Staple, with Newsday since 1997, has covered high school sports, hockey and football.
The first words out of the mouths of all three players available to the media postgame (John Tavares, Kyle Okposo, Johnny Boychuk) and from Jack Capuano were about the Canadiens' go-ahead goal that was essentially set up by linesman Michel Cormier in Thursday night's lost at Montreal.
Now, clearly the Islanders didn't have a strong immediate reaction to a horribly unlucky, frustrating play. Nathan Beaulieu's long pass was headed harmlessly into the Isles zone when the puck hit Cormier's skate, flipped in the air, landed on Tomas Fleischmann's stick in stride and onside and sent the Canadiens off two on one, with David Desharnais finishing the play off.
About 30 seconds later, Brock Nelson had a semi-breakaway near the end of his shift that didn't even produce a shot on goal, only Nelson colliding with Habs goaltender Mike Condon after Nelson was stripped of the puck. The Canadiens went the other way, walked the Isles into some bad coverage in their own end and Brendan Gallagher tipped home the dagger goal.
So yes, the Islanders got the short end. And yes, they didn't respond well. But this was one of their most complete games of the last two weeks, dating to their 4-0 win over the Flames on Oct. 26. That probably added to the frustration, knowing they'd played the super-hot Habs very evenly and tightly until Cormier's skate helped turn the game.
The biggest problem, as it had been the previous four games, was a lack of offense. Not so much effort, really, just some basics in the offensive zone -- carry-ins, stops and starts around the net, traffic and bodies to the high-danger areas. All those buzzwords. John Tavares was around the net, but not too many other forwards were.
And much of it is falling on the defensemen. The current group of six has three goals this season -- or one more than Thomas Hickey had in the three games he played before getting hurt again. The Isles need things to start from their defense. Nick Leddy has picked up his game of late, but the Calvin de Haan-Travis Hamonic pair has struggled in transition and shot generation.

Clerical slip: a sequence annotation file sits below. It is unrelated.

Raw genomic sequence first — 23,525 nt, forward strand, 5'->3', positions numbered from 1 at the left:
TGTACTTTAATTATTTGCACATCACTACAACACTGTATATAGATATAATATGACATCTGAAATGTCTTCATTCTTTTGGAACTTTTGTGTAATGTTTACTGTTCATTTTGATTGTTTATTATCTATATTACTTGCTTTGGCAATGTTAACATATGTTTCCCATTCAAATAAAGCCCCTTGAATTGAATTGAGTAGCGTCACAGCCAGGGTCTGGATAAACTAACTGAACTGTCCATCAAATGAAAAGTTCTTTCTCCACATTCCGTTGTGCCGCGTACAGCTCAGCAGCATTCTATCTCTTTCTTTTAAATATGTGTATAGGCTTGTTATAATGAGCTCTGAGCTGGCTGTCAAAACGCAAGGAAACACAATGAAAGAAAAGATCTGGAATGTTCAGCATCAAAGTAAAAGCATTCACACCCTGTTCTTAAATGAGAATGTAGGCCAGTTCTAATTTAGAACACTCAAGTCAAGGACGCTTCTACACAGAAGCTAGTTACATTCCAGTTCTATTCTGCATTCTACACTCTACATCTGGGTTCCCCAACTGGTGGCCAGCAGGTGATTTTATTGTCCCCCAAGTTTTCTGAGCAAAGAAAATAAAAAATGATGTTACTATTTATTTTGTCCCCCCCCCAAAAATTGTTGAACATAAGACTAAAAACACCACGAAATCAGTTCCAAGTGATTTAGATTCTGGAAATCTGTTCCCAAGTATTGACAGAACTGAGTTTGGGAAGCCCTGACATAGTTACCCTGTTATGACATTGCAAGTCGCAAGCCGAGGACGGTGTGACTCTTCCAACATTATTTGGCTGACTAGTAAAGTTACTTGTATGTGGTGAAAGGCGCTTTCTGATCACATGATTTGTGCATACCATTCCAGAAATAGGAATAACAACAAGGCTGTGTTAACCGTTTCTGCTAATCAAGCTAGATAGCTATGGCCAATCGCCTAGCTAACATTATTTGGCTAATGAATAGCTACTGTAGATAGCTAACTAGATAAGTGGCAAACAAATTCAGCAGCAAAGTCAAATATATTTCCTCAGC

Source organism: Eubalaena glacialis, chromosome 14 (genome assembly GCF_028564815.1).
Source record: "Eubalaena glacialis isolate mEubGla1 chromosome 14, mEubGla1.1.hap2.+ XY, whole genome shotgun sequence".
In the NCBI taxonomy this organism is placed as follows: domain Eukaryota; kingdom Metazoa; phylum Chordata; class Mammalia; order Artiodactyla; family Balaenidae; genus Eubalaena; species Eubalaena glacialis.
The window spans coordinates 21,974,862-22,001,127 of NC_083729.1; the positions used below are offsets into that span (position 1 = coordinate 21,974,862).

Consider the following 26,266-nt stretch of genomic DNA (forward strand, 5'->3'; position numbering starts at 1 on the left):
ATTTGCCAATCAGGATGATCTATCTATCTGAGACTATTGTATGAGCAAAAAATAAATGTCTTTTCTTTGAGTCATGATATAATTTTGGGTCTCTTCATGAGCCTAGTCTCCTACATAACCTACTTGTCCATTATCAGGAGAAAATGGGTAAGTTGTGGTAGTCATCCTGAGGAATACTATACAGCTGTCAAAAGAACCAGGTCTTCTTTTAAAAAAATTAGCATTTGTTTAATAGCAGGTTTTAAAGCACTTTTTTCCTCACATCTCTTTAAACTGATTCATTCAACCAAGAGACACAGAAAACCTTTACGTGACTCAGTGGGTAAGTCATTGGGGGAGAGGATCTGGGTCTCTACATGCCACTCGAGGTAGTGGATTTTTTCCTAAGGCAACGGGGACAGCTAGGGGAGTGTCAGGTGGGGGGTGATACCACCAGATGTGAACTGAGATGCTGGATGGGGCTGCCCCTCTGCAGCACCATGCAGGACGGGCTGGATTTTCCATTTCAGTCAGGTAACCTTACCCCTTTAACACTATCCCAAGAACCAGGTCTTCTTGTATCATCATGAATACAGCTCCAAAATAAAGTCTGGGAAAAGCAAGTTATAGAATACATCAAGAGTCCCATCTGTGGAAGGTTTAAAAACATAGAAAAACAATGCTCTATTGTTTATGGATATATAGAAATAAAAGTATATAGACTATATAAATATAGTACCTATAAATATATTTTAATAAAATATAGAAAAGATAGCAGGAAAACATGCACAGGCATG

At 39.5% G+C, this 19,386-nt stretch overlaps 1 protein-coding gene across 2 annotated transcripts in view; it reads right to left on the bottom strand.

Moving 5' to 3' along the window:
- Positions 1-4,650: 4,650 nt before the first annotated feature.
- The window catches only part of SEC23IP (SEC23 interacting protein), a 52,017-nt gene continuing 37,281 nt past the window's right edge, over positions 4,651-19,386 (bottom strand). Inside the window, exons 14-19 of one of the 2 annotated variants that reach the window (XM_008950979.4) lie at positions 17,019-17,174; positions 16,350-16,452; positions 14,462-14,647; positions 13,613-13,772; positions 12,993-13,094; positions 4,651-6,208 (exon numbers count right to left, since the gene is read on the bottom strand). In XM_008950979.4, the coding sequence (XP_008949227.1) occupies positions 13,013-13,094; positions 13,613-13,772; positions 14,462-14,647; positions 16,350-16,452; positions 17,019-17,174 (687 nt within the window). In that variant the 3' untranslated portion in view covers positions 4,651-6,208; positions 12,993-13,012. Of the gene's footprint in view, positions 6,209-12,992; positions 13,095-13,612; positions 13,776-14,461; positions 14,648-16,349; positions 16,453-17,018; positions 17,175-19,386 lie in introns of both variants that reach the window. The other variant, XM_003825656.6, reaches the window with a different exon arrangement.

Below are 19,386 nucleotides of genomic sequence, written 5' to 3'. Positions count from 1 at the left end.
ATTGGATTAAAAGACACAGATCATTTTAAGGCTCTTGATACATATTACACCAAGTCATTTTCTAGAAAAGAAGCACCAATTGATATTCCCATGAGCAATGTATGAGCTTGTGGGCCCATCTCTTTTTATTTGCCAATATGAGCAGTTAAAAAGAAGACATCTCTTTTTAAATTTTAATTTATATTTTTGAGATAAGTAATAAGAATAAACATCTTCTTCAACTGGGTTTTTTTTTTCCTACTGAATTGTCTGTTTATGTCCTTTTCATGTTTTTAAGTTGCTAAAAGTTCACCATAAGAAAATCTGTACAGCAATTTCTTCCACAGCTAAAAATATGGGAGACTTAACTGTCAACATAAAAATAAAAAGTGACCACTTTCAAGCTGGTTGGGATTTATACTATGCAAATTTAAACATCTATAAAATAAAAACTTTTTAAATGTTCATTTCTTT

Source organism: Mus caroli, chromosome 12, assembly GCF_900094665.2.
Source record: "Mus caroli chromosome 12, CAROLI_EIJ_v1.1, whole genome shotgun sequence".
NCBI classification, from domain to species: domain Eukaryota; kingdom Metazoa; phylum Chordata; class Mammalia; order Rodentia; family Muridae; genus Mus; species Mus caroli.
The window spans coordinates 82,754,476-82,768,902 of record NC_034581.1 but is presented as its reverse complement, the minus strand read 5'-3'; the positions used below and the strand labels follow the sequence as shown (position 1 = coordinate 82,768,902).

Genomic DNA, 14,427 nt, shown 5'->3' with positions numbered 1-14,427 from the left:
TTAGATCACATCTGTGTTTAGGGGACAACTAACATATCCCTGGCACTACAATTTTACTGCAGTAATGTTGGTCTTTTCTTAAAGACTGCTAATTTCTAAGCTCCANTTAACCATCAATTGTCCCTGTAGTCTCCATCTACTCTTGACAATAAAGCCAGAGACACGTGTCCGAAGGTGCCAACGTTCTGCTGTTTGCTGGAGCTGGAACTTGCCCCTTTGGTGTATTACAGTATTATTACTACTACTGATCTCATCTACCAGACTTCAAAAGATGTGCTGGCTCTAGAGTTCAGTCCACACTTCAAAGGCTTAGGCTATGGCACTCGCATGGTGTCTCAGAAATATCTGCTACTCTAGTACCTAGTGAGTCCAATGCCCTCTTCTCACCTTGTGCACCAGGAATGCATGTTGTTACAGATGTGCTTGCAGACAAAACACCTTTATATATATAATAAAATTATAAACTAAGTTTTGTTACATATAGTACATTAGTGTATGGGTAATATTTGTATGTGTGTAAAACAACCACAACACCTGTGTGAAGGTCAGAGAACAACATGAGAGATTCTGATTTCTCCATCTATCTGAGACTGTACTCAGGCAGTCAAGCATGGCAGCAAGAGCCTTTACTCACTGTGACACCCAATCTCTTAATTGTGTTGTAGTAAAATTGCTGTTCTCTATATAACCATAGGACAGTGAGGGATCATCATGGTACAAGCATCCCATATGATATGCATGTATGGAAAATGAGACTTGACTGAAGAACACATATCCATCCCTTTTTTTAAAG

The Brian Strait-Marek Zidlicky pair hasn't been bad in its own end -- there was some snarling online about their play on Gallagher's goal, but a couple of forwards got caught flat-footed in switching coverage there -- but neither has generated much the other way.
Hickey, who still is 10-14 days away, would help quite a bit. But the Isles need all three pairs to move the puck and get the offense revving and none has done it well so far.
I've singled out the Kid Line members -- Anders Lee, Brock Nelson and Ryan Strome -- for criticism and Capuano had to agree, at least as far as Strome and Nelson are concerned. Nelson in particular had a rough one Thursday night, fumbling away that chance mentioned above and two others when it was 3-1. He's got one point in eight games and this was the fourth game in the eight Nelson had one or zero shots on goal.
As for Strome, it's hard to say why this slump is happening. He's been a healthy scratch, he's missed a game because of illness and still has not produced a point in the last five games he's played.
Tavares will get his chances and points. But the Islanders can't win without Lee, Nelson and Strome generating offense and feeling confident. They're all still young, but not so young that they need external motivation to be effective. They're the next wave of the Isles' core. Time to start playing like it.
The Isles' 1-2-2 mini-slide has, as any bad stretch (or bad shift, bad period, bad intermission, bad postgame press conference or bad joke I crack on Twitter) for this team lately, brought out the "Fire Capuano!" crowd online.
We've had these discussions before, and when the team was far worse than 7-4-3. Many fans feel the job of NHL coach is motivation first, systems/strategy second and maybe time-out management third. In reality, systems/strategy is first. And second. And probably third. But let's grant the motivation bit for a moment.
If you look around the league, which coaches are considered master motivators? There's really only one coach who falls into the hard-case, my-way-or-the-highway category, and he was just hired to revive an 0-7-0 team, his third job in four years.
And most of you would never want John Tortorella as the Isles' coach.
Garth Snow has already shown he's not going to make a rash decision midseason with the coach. He did it once with personnel, two years ago, and he's still haunted by it. So it seems this team needs 60-70 percent of its core players to improve their play rather than shock them with a coaching change or a blockbuster trade.
We'll see how they respond Sunday against a Bruins team that outworked the Isles two weeks ago.